Leading business communication specialist Richard Spence gives his insight into the promise offered by Asean economic integration and tips for reaping the financial rewards
Four months after the Asean Economic Community (AEC) came into being, observers and analysts are watching as integration unfolds. Asean has always been about working together. Economies, cultures and even digital adoption vary widely across the region, yet trade, cooperation and tourism continue to prosper. The AEC heralds the beginning of a new era where this existing cooperation can take further shape and propel Asean into further growth.
With a combined gross domestic product of $2.6 trillion, Asean countries together make up the seventh largest economy in the world. Taken together, the bloc’s population of 620 million makes it the world’s thirds largest, after China and India. The AEC promises unbounded opportunities, especially for local businesses, which make up more than 97% of the total enterprises in the region and employ more than half of the workforce. Mid-sized businesses that already enjoy stable operations at home or in the region and have the resources to grow beyond Asean’s borders are expected to benefit most from the open economies of the AEC. However, its diversity could prove to be a web of challenges for those unprepared to navigate this freer yet hyperconnected world.
The answer lies in technology, a great leveller for businesses of all sizes and scale. At the 2015 Asia-Pacific Economic Cooperation (APEC) forum, a small- and medium-sized enterprises’ working group noted that technology adoption and the digital economy are crucial to harnessing APEC’s potential for economic growth. Leaders recognised that digital technologies can springboard developments for Asean nations and urged local businesses to embrace true digital transformation.
With that in mind, it is time that APEC chief information officers (CTOs) and chief technology officers (CTOs) take another look at their technology environment and remove the inhibitors of business transformation. Here is a quick checklist for Asean businesses to reap the benefits of the AEC and grow successfully in this exciting new chapter for the region.
Mobility needs to sit at the heart of every business’ strategy
According to US-based research firm International Data Corporation, enterprise and consumer spending on mobile devices and related software and services in Asia-Pacific (excluding Japan) will reach $578 billion by 2019, making it the largest region in the world in terms of mobile-related spend. In Asean, smartphones accounted for three-fifths of the total mobile phone market. CIOs who don’t prioritise mobile are limited in their ability to reach Asean’s 600 million consumers.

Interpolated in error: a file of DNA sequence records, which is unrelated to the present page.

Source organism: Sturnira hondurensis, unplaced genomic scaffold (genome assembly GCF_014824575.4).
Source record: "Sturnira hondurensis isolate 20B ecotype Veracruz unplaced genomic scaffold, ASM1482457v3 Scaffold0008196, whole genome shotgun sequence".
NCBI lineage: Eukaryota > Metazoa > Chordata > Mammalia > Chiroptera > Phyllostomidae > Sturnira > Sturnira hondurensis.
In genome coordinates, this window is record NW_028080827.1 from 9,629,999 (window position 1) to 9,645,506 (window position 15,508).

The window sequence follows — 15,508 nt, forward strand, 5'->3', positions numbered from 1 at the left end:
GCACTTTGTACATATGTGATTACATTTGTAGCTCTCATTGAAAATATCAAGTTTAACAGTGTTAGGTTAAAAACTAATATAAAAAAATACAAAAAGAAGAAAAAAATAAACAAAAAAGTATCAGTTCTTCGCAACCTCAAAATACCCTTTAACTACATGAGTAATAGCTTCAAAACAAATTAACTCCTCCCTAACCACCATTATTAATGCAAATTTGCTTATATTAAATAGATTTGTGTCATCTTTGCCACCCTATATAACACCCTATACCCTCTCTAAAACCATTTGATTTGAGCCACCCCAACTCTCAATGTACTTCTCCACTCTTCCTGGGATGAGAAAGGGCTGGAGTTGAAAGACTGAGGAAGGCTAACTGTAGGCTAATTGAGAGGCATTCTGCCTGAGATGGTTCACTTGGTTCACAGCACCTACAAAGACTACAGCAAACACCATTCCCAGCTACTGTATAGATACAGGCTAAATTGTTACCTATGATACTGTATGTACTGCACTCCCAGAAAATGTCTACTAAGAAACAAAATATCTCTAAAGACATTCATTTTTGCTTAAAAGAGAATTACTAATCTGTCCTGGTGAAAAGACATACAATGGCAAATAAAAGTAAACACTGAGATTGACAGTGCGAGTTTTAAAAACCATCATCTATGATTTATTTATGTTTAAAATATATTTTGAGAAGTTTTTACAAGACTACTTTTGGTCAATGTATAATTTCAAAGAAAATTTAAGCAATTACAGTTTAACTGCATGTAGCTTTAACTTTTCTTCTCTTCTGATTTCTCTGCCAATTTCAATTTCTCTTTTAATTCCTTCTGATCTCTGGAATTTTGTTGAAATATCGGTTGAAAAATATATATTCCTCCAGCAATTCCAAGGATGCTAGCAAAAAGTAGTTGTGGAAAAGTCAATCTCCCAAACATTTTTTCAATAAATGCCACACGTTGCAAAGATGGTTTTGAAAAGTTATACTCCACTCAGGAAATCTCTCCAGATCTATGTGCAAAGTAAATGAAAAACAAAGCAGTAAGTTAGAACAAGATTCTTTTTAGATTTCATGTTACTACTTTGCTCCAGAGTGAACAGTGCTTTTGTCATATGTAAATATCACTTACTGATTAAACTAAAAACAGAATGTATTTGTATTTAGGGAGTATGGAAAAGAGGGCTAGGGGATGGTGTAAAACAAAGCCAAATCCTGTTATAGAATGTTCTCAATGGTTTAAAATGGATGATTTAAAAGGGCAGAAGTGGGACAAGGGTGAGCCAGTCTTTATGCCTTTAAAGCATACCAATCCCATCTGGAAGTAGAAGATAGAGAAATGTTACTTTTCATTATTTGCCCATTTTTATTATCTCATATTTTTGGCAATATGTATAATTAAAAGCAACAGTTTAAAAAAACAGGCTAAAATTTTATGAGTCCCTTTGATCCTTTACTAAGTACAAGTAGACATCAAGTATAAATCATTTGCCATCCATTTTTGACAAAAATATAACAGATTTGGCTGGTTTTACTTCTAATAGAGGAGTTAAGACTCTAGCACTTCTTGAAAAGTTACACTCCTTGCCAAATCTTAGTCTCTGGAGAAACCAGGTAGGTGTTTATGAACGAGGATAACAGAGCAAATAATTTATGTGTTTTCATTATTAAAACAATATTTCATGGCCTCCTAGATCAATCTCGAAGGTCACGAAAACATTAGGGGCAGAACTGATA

Information silos must be broken down
Information silos – information management systems that are unable to freely communicate with other information management systems – stop data being shared across departments. This prevents the delivery of the type of personalised, omnichannel experience that customers expect today. Information silos create a disjointed view of the customer and, as a result, service falters and the company becomes blind to up- and cross-sell opportunities. Having access to all the data and intelligence facilitates innovations and closer customer engagement. In the digital economy, the ability to differentiate the user experience will be a winning strategy.
Automation will drive innovation
Manual processes limit what organisations can get out of their other enterprise-wide investments. The ‘internet of things’ (IoT) and robotics are fast changing every aspect of businesses. According to Frost & Sullivan, IoT investments will be one of the major trends in Asean economies, estimated to grow to $7.53 billion in 2020. In today’s context, without automation driving the back office, CIOs will constantly spend resources physically connecting processes that span the rest of the business. Automation helps businesses concentrate on using technology in innovative ways to gain competitive advantage.
Monolithic systems must be upgraded
Legacy investments that are preserved for too long are often hugely detrimental to the modern goals of business, and create two massive problems. First, maintaining them takes a huge amount of time and energy, leaving little room for investment in the true innovation that drives digital transformation. Second, trying to modernise on the back of a monolithic system is similar to dressing your car with a spoiler, when what you really need to do is look under the hood and service the engine.
Cybersecurity is key
For businesses today, cybersecurity remains at the forefront of business strategy and technology decision-making. For organisations working toward digital transformation, the first step in creating a digital security strategy is understanding exactly what it is that a potential hacker would be interested in. From there, the CIO is in an informed position to build a strategy from the ground up.
Richard Spence is managing director, Asean at multinational digital communication specialists Avaya